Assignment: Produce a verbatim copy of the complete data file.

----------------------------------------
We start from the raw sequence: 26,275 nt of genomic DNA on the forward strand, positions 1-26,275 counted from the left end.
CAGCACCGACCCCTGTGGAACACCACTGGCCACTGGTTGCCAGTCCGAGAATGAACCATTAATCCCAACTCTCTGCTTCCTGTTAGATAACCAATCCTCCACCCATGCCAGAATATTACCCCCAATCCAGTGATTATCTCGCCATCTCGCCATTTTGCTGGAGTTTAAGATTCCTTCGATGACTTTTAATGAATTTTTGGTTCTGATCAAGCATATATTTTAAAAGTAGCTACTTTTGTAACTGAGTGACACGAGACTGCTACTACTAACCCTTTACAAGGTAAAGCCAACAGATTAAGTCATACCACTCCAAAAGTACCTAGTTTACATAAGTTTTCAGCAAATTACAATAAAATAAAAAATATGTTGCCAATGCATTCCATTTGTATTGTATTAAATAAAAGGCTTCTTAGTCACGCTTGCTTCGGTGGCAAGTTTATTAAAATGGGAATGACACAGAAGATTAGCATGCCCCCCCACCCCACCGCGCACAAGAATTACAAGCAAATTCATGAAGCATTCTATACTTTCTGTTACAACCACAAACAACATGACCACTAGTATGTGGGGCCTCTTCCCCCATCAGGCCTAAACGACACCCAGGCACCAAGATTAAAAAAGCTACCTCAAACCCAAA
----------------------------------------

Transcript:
We start from the raw sequence: 26,275 nt of genomic DNA on the forward strand, positions 1-26,275 counted from the left end.
CAGCACCGACCCCTGTGGAACACCACTGGCCACTGGTTGCCAGTCCGAGAATGAACCATTAATCCCAACTCTCTGCTTCCTGTTAGATAACCAATCCTCCACCCATGCCAGAATATTACCCCCAATCCAGTGATTATCTCGCCATCTCGCCATTTTGCTGGAGTTTAAGATTCCTTCGATGACTTTTAATGAATTTTTGGTTCTGATCAAGCATATATTTTAAAAGTAGCTACTTTTGTAACTGAGTGACACGAGACTGCTACTACTAACCCTTTACAAGGTAAAGCCAACAGATTAAGTCATACCACTCCAAAAGTACCTAGTTTACATAAGTTTTCAGCAAATTACAATAAAATAAAAAATATGTTGCCAATGCATTCCATTTGTATTGTATTAAATAAAAGGCTTCTTAGTCACGCTTGCTTCGGTGGCAAGTTTATTAAAATGGGAATGACACAGAAGATTAGCATGCCCCCCCACCCCACCGCGCACAAGAATTACAAGCAAATTCATGAAGCATTCTATACTTTCTGTTACAACCACAAACAACATGACCACTAGTATGTGGGGCCTCTTCCCCCATCAGGCCTAAACGACACCCAGGCACCAAGATTAAAAAAGCTACCTCAAACCCAAA